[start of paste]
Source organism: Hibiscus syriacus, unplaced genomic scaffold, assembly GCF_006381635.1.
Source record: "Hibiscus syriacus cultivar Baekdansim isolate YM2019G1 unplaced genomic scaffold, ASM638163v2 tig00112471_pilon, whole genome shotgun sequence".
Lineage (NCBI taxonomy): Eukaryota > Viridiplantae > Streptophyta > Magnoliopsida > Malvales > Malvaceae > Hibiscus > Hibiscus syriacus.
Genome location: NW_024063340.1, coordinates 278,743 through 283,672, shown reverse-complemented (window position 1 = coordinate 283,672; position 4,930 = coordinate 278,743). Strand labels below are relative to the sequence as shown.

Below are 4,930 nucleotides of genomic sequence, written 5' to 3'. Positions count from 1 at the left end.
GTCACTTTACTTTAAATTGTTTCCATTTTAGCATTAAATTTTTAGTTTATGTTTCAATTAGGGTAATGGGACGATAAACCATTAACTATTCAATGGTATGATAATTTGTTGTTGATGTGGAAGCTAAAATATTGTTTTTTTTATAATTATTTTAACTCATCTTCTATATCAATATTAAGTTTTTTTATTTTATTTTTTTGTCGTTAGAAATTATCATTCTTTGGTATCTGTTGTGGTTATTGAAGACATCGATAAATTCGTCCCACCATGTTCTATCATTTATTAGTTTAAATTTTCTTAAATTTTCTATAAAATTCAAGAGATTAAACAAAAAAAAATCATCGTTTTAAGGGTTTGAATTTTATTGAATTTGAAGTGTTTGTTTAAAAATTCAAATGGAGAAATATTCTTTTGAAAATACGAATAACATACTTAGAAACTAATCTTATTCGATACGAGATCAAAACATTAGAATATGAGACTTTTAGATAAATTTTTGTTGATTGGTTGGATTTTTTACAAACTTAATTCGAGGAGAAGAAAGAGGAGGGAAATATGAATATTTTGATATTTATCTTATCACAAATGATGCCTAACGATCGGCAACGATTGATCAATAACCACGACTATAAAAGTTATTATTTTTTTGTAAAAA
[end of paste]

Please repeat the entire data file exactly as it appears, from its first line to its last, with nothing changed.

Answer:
Source organism: Hibiscus syriacus, unplaced genomic scaffold, assembly GCF_006381635.1.
Source record: "Hibiscus syriacus cultivar Baekdansim isolate YM2019G1 unplaced genomic scaffold, ASM638163v2 tig00112471_pilon, whole genome shotgun sequence".
Lineage (NCBI taxonomy): Eukaryota > Viridiplantae > Streptophyta > Magnoliopsida > Malvales > Malvaceae > Hibiscus > Hibiscus syriacus.
Genome location: NW_024063340.1, coordinates 278,743 through 283,672, shown reverse-complemented (window position 1 = coordinate 283,672; position 4,930 = coordinate 278,743). Strand labels below are relative to the sequence as shown.

Below are 4,930 nucleotides of genomic sequence, written 5' to 3'. Positions count from 1 at the left end.
GTCACTTTACTTTAAATTGTTTCCATTTTAGCATTAAATTTTTAGTTTATGTTTCAATTAGGGTAATGGGACGATAAACCATTAACTATTCAATGGTATGATAATTTGTTGTTGATGTGGAAGCTAAAATATTGTTTTTTTTATAATTATTTTAACTCATCTTCTATATCAATATTAAGTTTTTTTATTTTATTTTTTTGTCGTTAGAAATTATCATTCTTTGGTATCTGTTGTGGTTATTGAAGACATCGATAAATTCGTCCCACCATGTTCTATCATTTATTAGTTTAAATTTTCTTAAATTTTCTATAAAATTCAAGAGATTAAACAAAAAAAAATCATCGTTTTAAGGGTTTGAATTTTATTGAATTTGAAGTGTTTGTTTAAAAATTCAAATGGAGAAATATTCTTTTGAAAATACGAATAACATACTTAGAAACTAATCTTATTCGATACGAGATCAAAACATTAGAATATGAGACTTTTAGATAAATTTTTGTTGATTGGTTGGATTTTTTACAAACTTAATTCGAGGAGAAGAAAGAGGAGGGAAATATGAATATTTTGATATTTATCTTATCACAAATGATGCCTAACGATCGGCAACGATTGATCAATAACCACGACTATAAAAGTTATTATTTTTTTGTAAAAA